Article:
The Parmas' April 21, 1998, amended complaint for the first time added the claim that the 1992 remittances were deposits, not payments. This issue will have to be addressed by other pleadings. But of significance for this opinion, the Parmas also contended for the first time explicitly that the period for assessment of tax against them, as shareholders of La═Jolla, expired May 3, 1991. Therefore, remittances and assessments subsequent to that date, including the March 6, 1992 remittance, the only remittance still in dispute, are untimely. Paragraph 6 of the Parmas' amended complaint provides:

On May 3, 1990, the Internal Revenue Service and La Jolla entered into a Form 870-S, Agreement to Assessment and Collection of Deficiency in Tax for S Corporation Adjustments, for the taxable year 1983. As a result, the period of limitations for assessing any tax against the shareholders of La Jolla with respect to RAP items attributable to La Jolla, expired one year later on May 3, 1991.

The Rule of Variance

In order to maintain a tax refund action in this Court, the Parmas must comply with section 7422(a), entitled "No suit prior to filing claim for refund," which states:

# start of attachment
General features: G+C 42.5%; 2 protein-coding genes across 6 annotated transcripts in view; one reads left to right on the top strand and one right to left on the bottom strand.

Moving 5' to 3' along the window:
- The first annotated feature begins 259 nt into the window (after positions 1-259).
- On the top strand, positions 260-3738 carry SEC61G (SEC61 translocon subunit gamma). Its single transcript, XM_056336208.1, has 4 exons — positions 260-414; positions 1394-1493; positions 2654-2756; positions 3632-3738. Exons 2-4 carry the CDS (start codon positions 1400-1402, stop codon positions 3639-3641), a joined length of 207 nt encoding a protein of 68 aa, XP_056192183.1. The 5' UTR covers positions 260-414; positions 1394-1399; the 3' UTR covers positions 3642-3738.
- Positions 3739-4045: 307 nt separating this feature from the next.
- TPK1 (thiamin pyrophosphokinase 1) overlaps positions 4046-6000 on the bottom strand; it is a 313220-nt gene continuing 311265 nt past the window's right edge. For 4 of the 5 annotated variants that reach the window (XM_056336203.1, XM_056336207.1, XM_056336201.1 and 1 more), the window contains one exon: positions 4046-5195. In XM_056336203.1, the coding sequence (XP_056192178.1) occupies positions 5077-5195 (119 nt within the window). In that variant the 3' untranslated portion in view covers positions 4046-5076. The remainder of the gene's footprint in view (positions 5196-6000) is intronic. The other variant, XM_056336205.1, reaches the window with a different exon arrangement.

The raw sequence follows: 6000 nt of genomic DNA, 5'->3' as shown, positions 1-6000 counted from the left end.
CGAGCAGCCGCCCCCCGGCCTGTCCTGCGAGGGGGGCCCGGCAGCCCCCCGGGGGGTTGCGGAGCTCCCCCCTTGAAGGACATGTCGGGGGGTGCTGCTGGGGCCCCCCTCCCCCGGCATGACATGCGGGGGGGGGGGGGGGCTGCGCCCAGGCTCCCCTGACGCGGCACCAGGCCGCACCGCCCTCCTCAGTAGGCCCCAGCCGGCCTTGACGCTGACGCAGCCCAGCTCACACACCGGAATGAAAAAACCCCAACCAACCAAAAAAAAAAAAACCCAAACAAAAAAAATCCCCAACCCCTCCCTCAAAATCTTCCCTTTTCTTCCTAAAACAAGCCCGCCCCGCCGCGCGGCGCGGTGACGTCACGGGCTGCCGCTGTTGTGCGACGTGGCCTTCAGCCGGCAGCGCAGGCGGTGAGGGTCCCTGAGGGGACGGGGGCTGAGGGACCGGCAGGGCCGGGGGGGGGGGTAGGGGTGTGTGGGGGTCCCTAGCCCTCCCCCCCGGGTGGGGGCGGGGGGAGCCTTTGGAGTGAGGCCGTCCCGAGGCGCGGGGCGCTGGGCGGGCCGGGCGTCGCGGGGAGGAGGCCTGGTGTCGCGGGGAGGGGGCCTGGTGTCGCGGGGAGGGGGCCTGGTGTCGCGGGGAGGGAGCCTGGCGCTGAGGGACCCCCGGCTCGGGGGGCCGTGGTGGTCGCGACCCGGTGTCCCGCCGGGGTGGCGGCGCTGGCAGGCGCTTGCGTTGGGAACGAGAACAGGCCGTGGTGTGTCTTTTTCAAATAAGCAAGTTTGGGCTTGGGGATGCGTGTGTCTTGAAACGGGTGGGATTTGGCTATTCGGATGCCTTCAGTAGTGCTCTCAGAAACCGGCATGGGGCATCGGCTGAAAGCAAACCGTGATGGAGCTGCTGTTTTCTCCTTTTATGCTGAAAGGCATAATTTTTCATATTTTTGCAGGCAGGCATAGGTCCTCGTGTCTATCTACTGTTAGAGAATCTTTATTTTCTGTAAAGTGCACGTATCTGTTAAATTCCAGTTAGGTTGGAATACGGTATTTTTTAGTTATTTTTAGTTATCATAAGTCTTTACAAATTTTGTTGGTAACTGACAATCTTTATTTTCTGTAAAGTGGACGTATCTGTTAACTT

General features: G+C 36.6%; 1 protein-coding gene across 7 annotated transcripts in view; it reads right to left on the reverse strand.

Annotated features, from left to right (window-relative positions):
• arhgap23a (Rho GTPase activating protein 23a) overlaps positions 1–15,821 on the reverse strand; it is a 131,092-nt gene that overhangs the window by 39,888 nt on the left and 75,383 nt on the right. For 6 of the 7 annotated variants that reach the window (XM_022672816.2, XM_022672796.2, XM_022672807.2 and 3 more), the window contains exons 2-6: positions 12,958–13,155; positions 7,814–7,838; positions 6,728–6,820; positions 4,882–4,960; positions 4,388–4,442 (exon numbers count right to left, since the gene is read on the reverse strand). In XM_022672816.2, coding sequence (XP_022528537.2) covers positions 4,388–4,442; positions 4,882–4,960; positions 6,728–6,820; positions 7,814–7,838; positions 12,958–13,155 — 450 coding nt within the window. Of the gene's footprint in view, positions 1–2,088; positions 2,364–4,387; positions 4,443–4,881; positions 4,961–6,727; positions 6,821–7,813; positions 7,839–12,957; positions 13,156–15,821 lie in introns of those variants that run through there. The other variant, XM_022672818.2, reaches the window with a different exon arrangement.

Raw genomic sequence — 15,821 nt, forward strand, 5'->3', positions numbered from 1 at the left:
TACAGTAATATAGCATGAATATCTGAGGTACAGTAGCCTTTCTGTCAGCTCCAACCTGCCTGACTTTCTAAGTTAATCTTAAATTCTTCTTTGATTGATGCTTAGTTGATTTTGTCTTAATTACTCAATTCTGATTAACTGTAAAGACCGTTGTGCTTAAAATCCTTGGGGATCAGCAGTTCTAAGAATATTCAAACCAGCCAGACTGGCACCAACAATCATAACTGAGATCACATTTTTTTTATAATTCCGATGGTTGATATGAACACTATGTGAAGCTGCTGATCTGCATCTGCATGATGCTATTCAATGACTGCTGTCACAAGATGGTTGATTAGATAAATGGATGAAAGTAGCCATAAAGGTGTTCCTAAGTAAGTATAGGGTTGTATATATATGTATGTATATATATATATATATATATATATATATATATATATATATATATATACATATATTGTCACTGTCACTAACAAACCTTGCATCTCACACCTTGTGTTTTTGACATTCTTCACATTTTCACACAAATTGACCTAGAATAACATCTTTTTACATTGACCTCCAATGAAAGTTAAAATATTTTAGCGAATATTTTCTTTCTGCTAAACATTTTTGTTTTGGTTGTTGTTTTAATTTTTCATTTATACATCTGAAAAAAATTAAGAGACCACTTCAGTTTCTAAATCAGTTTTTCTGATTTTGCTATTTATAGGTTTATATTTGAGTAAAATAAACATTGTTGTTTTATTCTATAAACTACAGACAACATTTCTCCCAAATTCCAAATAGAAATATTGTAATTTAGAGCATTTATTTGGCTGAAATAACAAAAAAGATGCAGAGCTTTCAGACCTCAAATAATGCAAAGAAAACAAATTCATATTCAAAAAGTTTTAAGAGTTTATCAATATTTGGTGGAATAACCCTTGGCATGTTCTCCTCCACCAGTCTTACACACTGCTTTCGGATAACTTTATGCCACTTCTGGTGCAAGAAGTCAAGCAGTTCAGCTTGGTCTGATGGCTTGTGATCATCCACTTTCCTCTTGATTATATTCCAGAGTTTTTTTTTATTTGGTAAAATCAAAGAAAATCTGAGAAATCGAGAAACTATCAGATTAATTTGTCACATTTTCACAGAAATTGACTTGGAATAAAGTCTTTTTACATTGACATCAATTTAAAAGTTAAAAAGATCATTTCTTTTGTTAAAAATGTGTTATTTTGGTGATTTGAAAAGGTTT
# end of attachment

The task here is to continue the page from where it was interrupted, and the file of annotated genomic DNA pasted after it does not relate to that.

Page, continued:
No suit or proceeding shall be maintained in any court for the recovery of any internal revenue tax alleged to have been erroneously or illegally assessed or collected, or of any penalty claimed to have been collected without authority, or of any sum alleged to have been excessive or in any manner wrongfully collected, until a claim for refund or credit has been duly filed with the Secretary, according to the provisions of law in that regard, and the regulations of the Secretary established in pursuance thereof.

26 U.S.C. ╖ 7422(a).

The pertinent Treasury Regulation provides that

the claim must set forth in detail each ground upon which a credit or refund is claimed and facts sufficient to apprize the Commissioner of the exact basis thereof. Treas. Reg ╖ 301.6402-2(b)(1).

This regulation allows the IRS an adequate opportunity to investigate the legal and factual bases of a claim and resolve it. Angelus Milling Co. v. Commissioner , 325 U.S. 293, 296 (1945). The Code and Regulation sections "preclude a taxpayer-plaintiff from substantially varying at trial the factual basis of its arguments from those raised in the refund claims it presented to the IRS." Ottawa Silica Company v. United States , 699 F.2d 1124, 1138 (Fed. Cir. 1983).

The courts have also recognized, however, an informal claim doctrine: